In a project funded by the NERC-led Environment and Human Health programme, we succeeded in creating two evidence-based measures capturing the health-related physical environmental characteristics of all small areas in the UK. This has never been done before, and represents a very significant contribution to the fields of environmental science, epidemiology and public health.
We took our inspiration from the ways in which multiple socio-economic deprivation is measured in the UK; via area-level multivariate indices. Such measures identify small area populations with relatively higher or lower socio-economic ‘burdens’ by combining information on residents’ characteristics such as employment status, housing status, material possessions or access to services. These multivariate measures have been successfully used in health research because i) multiple adverse socio-economic characteristics tend to be additive in their effects on health and ii) populations with similar socio-economic circumstances tend to cluster spatially. However, until recently, similar summary measures for physical environmental deprivation have not been available for the UK.
To fill this gap we first systematically identified aspects of the physical environment with good evidence of either pathogenic or salutogenic impacts for the UK population. We then sought datasets offering contemporary and complete coverage of the identified characteristics; air pollutants (PM10, NO2, SO2, CO), climate, proximity to waste management or metal production/processing sites, drinking water quality, noise levels, exposure to UVB radiation and quantity of green space in the neighbourhood. Data on noise and drinking water quality were not available for the whole UK and these characteristics were excluded.
We combined the data sets into two different indicators: the Multiple Environmental Deprivation Index (MEDIx) is an ordered measure which represents the balance of pathogenic and salutogenic characteristics in a ward; the Multiple Environmental Deprivation Classification (MEDClass) classifies areas into one of 7 types, based on the combination of environmental characteristics present. Both indicators are at CAS ward level.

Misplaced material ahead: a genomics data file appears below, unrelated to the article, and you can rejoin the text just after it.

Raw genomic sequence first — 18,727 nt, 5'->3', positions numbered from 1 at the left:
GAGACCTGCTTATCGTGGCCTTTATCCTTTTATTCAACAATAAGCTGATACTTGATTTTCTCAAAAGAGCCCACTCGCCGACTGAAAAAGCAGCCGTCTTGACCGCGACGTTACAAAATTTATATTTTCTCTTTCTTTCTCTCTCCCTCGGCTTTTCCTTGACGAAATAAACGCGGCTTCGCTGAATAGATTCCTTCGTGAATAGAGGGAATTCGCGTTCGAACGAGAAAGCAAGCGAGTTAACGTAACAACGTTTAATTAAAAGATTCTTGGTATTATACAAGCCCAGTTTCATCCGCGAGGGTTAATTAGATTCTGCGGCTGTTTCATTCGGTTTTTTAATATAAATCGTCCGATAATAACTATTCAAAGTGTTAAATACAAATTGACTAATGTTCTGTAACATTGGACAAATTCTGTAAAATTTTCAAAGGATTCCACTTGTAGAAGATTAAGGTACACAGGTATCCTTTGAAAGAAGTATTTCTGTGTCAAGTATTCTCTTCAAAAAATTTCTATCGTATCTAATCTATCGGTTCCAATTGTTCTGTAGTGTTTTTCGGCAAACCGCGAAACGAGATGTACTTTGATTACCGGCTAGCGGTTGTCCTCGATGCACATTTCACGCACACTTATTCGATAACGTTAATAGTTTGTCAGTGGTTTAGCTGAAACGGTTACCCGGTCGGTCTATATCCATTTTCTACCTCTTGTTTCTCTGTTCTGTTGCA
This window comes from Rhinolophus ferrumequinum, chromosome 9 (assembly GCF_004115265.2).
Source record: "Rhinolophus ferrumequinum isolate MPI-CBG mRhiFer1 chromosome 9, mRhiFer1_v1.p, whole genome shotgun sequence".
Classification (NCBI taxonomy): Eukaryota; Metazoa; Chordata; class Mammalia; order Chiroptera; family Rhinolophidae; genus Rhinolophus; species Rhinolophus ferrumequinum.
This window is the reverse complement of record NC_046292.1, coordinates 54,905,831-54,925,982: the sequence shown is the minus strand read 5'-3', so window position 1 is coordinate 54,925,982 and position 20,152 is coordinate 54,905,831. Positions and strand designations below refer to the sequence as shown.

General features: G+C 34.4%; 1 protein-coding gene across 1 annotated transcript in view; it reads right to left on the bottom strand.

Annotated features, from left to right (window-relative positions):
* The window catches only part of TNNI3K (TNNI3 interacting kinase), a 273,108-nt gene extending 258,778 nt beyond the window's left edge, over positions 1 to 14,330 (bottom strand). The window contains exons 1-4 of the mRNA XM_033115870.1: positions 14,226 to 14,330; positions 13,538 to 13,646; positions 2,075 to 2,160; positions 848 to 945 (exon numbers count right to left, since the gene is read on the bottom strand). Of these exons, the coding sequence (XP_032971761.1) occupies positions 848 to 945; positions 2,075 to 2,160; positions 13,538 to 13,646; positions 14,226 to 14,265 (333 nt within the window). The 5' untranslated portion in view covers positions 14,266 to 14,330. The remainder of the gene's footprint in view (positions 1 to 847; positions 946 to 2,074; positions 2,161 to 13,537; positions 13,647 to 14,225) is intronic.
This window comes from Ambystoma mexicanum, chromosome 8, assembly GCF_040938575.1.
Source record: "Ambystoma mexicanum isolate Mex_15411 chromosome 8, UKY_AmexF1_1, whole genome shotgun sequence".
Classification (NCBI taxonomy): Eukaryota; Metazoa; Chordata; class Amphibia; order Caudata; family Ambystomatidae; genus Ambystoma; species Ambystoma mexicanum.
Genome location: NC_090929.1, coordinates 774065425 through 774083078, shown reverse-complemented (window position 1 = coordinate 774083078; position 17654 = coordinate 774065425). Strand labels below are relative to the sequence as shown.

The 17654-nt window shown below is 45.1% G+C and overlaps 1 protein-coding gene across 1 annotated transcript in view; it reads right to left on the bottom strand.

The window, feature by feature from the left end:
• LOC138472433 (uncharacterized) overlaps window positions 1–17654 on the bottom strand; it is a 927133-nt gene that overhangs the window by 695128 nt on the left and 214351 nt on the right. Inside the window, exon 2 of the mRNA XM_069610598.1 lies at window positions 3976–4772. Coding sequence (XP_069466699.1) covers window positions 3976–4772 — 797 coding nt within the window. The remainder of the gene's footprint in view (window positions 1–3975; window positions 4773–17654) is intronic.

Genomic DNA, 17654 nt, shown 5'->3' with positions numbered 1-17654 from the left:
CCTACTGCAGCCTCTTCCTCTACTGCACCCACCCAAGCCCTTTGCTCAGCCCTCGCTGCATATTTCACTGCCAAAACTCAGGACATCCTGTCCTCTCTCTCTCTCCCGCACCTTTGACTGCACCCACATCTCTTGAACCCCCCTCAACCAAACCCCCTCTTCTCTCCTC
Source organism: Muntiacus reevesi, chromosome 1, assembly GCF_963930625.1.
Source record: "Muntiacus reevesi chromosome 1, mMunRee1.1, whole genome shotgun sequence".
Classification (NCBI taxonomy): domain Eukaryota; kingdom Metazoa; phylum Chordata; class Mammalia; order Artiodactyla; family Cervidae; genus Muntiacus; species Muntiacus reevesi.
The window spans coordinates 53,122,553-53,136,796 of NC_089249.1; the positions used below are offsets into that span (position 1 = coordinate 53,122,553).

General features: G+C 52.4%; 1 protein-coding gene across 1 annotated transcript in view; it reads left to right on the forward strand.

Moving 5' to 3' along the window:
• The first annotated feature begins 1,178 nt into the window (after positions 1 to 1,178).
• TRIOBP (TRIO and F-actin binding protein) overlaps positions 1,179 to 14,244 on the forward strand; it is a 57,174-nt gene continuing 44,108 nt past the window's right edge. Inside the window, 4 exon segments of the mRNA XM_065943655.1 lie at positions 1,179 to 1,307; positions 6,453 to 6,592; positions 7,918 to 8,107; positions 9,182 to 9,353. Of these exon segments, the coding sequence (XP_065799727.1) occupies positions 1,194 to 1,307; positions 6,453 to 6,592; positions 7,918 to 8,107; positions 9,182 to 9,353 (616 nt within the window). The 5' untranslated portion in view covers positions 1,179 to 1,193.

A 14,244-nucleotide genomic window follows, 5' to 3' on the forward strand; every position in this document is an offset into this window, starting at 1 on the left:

Why did we do this? Higher levels of socio-economic deprivation are associated with worse health in almost all societies. In the UK, socio-economic inequalities in mortality persist and continue to widen, despite considerable policy attention. There are several competing explanations for the mechanisms by which socio-economic inequalities in health occur. One theory is that socio-economic deprivation raises the risk of exposure to adverse physical environments which may be pathogenic, or reduces exposure to physical environments which may be salutogenic. There are numerous aetiological pathways via which low socio-economic position, and behaviours associated with it, might damage health. Similarly, there are many pathways via which an adverse physical environment might damage health. The sometimes close association between socio-economic and environmental deprivation thus means that it can be hard to separate out their relative contributions to health inequality; are those exposed to an adverse physical environment at greater risk of poor health because of their environmental circumstances? Or is the greater risk simply a function of their relative socio-economic deprivation, which also happens to place or keep them in less pleasant environmental circumstances?
In our research, we have used these indicators to demonstrate that exposure to multiple physical environmental deprivation is related to socioeconomic deprivation, that multiple physical environmental deprivation is independently related to risk of all-cause and cause-specific mortality and morbidity, and that unequal exposure to physical environmental deprivation explains a significant portion of socio-economic inequalities in health in the UK.
You can read more about this work in the following publications:
Pearce J, Richardson EA, Mitchell R, Shortt NK. (2010) Environmental justice and health: the implications of the socio-spatial distribution of multiple environmental deprivation for health inequalities in the United Kingdom. Transactions of the Institute of British Geographers.
Richardson EA, Mitchell R, Shortt N, Pearce J, Dawson T (2009) Evidence-based selection of environmental factors and datasets for measuring multiple environmental deprivation in epidemiological research. Environmental Health; 8 (Suppl1): S18.
Richardson EA, Mitchell R, Shortt NK, Pearce J, Dawson TP (2010) Developing summary measures of health-related multiple physical environmental deprivation for epidemiological research. Environment and Planning A.
Shortt NK, Richardson EA, Mitchell R, Pearce J. (2010) Re-engaging with the physical environment: a health-related environmental classification of the UK. Area.